According to the British Telegraph newspaper, lawyers representing the Libyan government have demanded the return of the Libyan artefacts represented by the “Elin Marble Columns” found on the Queen’s Estate, which oversees the Windsor Park west of the British capital, London.
According to a Libyan news agency, lawyers seeking to return 2,000-year-old passages from Windsor Park to the ancient site of Leptis Magna near Tripoli have nothing on the table, including filing a lawsuit.
Mohammed Shaban, one of the Libyan government’s attorneys, confirmed to the Telegraph that the columns should be returned as a moral obligation or provide evidence that they were not stolen.
The Telegraph, for its part, insisted that Libya file a lawsuit against the administration of the “Queen’s Property”, claiming that the artifacts had been taken illegally by British authorities in the 19th century in order to return the antiquities.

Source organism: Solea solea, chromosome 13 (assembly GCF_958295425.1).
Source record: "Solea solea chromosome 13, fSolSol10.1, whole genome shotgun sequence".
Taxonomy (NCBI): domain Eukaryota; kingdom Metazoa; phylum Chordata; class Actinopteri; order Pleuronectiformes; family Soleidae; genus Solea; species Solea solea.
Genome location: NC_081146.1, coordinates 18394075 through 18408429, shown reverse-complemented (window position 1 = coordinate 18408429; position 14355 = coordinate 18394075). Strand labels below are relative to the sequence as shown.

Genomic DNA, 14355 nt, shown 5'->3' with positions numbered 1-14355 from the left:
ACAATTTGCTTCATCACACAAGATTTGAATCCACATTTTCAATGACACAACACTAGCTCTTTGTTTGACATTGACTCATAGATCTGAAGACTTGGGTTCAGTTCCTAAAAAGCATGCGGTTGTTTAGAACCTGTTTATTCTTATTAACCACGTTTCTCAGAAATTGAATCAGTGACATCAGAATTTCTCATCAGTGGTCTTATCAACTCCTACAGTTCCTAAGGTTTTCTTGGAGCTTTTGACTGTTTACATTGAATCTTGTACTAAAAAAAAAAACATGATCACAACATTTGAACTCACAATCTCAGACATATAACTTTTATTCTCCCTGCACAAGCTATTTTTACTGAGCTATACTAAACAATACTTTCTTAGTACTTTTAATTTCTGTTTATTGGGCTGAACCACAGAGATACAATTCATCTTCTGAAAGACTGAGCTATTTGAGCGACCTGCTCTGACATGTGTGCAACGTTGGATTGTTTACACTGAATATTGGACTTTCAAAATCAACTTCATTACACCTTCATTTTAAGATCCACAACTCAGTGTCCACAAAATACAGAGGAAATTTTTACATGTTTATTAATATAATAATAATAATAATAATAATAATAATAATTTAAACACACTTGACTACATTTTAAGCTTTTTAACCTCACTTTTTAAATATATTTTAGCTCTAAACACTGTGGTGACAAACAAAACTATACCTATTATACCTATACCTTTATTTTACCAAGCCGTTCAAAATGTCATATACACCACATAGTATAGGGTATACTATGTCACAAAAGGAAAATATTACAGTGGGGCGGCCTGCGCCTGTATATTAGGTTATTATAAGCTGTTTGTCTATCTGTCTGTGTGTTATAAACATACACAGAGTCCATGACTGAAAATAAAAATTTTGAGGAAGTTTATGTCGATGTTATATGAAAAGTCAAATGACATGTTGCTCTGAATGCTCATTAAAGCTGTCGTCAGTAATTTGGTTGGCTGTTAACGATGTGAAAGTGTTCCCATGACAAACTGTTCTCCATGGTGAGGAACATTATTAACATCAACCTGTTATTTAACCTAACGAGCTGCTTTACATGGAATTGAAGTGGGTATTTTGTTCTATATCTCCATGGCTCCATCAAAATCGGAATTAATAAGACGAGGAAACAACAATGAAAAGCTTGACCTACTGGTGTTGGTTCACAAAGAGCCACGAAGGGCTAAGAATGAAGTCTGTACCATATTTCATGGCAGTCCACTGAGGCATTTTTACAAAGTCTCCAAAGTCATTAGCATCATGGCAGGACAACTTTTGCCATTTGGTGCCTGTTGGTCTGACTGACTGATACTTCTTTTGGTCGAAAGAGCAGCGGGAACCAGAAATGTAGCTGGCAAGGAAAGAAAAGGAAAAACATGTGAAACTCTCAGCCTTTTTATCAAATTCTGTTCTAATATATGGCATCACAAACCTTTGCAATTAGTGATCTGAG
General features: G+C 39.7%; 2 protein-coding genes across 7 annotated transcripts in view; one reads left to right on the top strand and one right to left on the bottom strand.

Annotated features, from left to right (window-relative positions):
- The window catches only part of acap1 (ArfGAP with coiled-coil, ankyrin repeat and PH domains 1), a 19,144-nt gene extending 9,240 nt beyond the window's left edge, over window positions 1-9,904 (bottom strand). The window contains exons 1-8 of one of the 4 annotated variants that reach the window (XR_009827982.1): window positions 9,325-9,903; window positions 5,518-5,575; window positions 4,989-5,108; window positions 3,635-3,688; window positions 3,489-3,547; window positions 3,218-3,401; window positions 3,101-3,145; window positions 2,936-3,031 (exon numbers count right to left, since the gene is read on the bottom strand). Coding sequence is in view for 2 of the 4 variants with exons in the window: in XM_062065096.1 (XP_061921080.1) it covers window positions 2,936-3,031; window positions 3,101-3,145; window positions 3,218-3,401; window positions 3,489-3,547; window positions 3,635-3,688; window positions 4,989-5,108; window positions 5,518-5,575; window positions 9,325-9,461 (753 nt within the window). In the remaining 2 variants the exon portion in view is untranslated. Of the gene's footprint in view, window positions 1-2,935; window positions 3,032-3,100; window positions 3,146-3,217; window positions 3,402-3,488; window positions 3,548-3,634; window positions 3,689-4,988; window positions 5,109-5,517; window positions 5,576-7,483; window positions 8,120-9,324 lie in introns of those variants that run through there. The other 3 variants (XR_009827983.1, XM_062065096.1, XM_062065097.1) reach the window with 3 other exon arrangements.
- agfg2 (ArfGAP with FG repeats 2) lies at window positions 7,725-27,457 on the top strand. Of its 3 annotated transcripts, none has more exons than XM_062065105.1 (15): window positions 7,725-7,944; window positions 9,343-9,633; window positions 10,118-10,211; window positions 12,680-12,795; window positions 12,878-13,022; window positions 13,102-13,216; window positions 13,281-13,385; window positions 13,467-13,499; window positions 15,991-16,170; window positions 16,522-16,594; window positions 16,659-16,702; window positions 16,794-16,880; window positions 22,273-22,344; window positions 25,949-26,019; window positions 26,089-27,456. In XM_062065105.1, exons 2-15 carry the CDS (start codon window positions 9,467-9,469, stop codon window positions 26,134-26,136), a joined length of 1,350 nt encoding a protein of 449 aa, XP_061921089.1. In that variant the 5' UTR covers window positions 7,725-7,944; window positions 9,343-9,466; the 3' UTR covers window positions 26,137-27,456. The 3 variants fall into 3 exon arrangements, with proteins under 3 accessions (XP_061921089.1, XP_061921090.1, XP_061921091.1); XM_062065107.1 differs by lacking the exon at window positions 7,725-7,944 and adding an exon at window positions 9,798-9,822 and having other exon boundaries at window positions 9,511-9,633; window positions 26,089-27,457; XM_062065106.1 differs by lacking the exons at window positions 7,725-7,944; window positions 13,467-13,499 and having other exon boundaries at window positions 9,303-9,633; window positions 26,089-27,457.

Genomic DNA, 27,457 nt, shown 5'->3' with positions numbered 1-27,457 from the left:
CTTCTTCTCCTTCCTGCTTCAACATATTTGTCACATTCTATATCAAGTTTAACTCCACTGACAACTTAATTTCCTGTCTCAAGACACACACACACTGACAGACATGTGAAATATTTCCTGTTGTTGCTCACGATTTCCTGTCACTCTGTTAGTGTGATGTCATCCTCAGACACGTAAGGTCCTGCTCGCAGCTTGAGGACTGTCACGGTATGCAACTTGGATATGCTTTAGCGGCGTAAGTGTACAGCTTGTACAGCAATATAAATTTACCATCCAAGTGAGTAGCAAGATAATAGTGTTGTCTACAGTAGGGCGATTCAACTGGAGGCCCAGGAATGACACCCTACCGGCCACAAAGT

The newspaper added that Libyan officials, disgusted with the presence of a part of their national heritage in the British park, were initially seeking “friendly” return of antiquities with the help of “property” management, but were later prepared to uplift them. Enter a lawsuit or legal dispute with UNESCO.
And the British newspaper, noting that Libyan authorities could wage a legal battle to defend the ornate assortment of stone and marble columns in UK courts or international courts.
The Telegraph reports that Alexander Herman, a reformer and director of the British Institute of Art and Law, told The Legal that legal claims to recover historically removed artifacts, such as the Libyan marble columns, often face insurmountable challenges, but that legal brilliance is possible.
“Coffee trailblazer. Social media ninja. Unapologetic web guru. Friendly music fan. Alcohol fanatic.”